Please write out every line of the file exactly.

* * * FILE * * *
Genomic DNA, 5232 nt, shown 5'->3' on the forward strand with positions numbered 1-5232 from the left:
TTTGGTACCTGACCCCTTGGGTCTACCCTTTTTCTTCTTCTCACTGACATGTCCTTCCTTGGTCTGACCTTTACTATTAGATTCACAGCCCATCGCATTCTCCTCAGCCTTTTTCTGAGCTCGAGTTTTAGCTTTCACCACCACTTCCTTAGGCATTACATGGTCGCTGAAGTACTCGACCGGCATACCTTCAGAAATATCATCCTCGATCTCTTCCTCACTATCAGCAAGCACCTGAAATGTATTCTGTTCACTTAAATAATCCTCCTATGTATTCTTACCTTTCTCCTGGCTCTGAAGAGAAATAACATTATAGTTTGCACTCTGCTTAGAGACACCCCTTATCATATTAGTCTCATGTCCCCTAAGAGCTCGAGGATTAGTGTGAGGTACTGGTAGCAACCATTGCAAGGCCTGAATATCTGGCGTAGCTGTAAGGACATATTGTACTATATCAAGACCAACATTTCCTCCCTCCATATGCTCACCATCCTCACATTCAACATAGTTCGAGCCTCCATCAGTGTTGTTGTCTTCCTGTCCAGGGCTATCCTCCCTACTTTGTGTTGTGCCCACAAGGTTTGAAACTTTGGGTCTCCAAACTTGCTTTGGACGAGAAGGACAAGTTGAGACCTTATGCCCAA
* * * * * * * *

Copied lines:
Genomic DNA, 5232 nt, shown 5'->3' on the forward strand with positions numbered 1-5232 from the left:
TTTGGTACCTGACCCCTTGGGTCTACCCTTTTTCTTCTTCTCACTGACATGTCCTTCCTTGGTCTGACCTTTACTATTAGATTCACAGCCCATCGCATTCTCCTCAGCCTTTTTCTGAGCTCGAGTTTTAGCTTTCACCACCACTTCCTTAGGCATTACATGGTCGCTGAAGTACTCGACCGGCATACCTTCAGAAATATCATCCTCGATCTCTTCCTCACTATCAGCAAGCACCTGAAATGTATTCTGTTCACTTAAATAATCCTCCTATGTATTCTTACCTTTCTCCTGGCTCTGAAGAGAAATAACATTATAGTTTGCACTCTGCTTAGAGACACCCCTTATCATATTAGTCTCATGTCCCCTAAGAGCTCGAGGATTAGTGTGAGGTACTGGTAGCAACCATTGCAAGGCCTGAATATCTGGCGTAGCTGTAAGGACATATTGTACTATATCAAGACCAACATTTCCTCCCTCCATATGCTCACCATCCTCACATTCAACATAGTTCGAGCCTCCATCAGTGTTGTTGTCTTCCTGTCCAGGGCTATCCTCCCTACTTTGTGTTGTGCCCACAAGGTTTGAAACTTTGGGTCTCCAAACTTGCTTTGGACGAGAAGGACAAGTTGAGACCTTATGCCCAA